There’s Something About “There’s Something About Mary”

There's Something About MaryBack in 1998, I kept seeing an ad in the newspaper focusing on a woman with a funny hairstyle. I knew it was a movie, but I knew nothing about it until I read a positive review that somehow compelled me to see it.

Little did I know that I would be watching the movie that I’ve considered my favorite comedy ever since then.

I laughed so hard the first time I saw There’s Something About Mary in the theaters. I was young–17 at the time–and I didn’t get all the jokes (okay, I was also pretty sheltered), but I got enough of it to know that I loved it.

So I went back to see it again. And then again. It was the first movie I saw multiple times in the theater. I can probably name the movies on one hand that I’ve seen multiple times in the theater:

  • There’s Something About Mary
  • Star Wars Episode I (yeah, I don’t know what I was thinking…I was just so excited for Star Wars to return to the big screen!)
  • Avatar
  • Superbad
  • The Dark Knight

There are probably a few others, but those are the only ones I can remember seeing multiple times in the theater.

Anyway, I bring this up because I hadn’t watched There’s Something About Mary in years until this past weekend when I got the DVD from Netflix. What’s remarkable to me is that the movie isn’t dated at all. You could release it in the theaters tomorrow and it would work just as well as it did 15 years ago.

I think part of the reason it continues to work are the set pieces. From everything I’ve read about movies–particularly comedy and action movies–is that the best movies have iconic set pieces that build and build. There’s Something About Mary doesn’t just have one such scene–I can count several.

  1. The bathroom/zipper scene at the beginning
  2. The first drugged dog scene
  3. The interrogation scene after the rest stop arrest
  4. The second drugged dog scene

Also, it’s notable that Mary (Cameron Diaz) is a fantastic love interest, and Ben Stiller is relatable and likable. You like both of the main characters and you like both of them together. It’s amazing how many romantic comedies forget that we need to actually like both of the protagonists so we can understand why they like each other–you need more than a pretty girl and an awkward guy.

That’s my two cents on There’s Something About Mary. If you’ve somehow never seen it, I would highly recommend it.

What’s your favorite comedy of all time and why do you think it holds up to the test of time?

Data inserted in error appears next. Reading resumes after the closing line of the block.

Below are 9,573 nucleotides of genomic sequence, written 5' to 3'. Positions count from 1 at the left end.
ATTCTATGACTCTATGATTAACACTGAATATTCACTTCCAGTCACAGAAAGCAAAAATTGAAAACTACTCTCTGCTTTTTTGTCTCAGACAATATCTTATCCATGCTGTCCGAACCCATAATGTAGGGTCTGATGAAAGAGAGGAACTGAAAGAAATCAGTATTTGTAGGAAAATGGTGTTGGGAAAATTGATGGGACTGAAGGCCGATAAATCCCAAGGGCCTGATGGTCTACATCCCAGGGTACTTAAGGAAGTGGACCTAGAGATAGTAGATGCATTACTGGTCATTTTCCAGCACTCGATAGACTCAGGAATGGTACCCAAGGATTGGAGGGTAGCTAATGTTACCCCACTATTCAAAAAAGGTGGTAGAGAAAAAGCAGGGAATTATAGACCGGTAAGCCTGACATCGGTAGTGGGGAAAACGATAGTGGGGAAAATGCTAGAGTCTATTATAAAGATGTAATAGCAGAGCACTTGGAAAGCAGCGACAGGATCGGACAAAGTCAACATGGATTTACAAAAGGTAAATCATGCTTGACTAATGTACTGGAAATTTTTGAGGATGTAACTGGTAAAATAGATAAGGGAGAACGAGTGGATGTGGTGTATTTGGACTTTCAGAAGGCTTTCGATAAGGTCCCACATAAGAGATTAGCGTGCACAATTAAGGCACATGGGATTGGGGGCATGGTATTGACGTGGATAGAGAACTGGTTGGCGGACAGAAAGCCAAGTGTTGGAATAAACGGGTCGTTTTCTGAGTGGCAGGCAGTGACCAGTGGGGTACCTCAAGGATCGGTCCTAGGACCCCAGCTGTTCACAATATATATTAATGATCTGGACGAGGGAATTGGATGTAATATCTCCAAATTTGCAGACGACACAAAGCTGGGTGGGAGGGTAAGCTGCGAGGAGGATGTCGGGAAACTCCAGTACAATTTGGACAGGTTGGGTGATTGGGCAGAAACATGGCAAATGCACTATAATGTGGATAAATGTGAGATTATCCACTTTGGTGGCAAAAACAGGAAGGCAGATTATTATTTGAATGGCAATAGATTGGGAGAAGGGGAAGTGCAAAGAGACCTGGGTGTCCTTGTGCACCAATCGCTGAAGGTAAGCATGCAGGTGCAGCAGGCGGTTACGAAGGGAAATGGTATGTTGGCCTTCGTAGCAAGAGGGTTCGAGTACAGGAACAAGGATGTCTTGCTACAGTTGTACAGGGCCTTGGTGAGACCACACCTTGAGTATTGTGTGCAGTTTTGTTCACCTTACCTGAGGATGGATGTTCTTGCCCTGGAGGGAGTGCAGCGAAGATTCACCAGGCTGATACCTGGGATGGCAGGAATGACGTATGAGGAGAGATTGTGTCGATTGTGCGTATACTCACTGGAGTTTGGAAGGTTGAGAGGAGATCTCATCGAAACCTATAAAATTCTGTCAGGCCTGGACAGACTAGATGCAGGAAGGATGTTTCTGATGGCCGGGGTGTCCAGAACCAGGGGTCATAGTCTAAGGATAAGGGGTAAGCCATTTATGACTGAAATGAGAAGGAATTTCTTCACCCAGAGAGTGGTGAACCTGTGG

9 thoughts on “There’s Something About “There’s Something About Mary””

  1. Moonstruck, because of all the family dynamics around the love story. Cher and Nicholas Cage are fine, but Olympia Dukakis is hysterical in that movie. A la familia!

  2. The Royal Tenenbaums kinda walks the knife edge between comedy and drama but everything about it is utterly brilliant, from the cinematography to the soundtrack to the characters and the way that they struggle to connect to each other but don’t really know each other despite being family. Easily Gene Hackman’s best role, and I even liked Ben Stiller in it, whom I do not always appreciate as an actor. Bill Murray was beautifully understated, and both Owen and Luke Wilson are sublime. I can’t say enough good about this movie. Funny, touching, at times intense, silly and dark.

      • It is. Definitely my favorite of his (though I adore everything he touches) and favorite comedy overall. I’m a colossal nerd and I can quote The Royal Tenenbaums more thoroughly than I can Star Wars. My second favorite Wes Anderson film is probably Fantastic Mr. Fox, which you might enjoy as a Roald Dahl fan.

        • That’s actually why I was asking–I LOVE the Fantastic Mr. Fox. I’ve watched it several times, and I’m delighted by it every time.

  3. The Princess Bride, because it’s adventure, comedy and romance rolled into one. So quotable too – “Death cannot stop true love. It only delays it for a bit.”


Leave a Reply

Discover more from

Subscribe now to keep reading and get access to the full archive.

Continue reading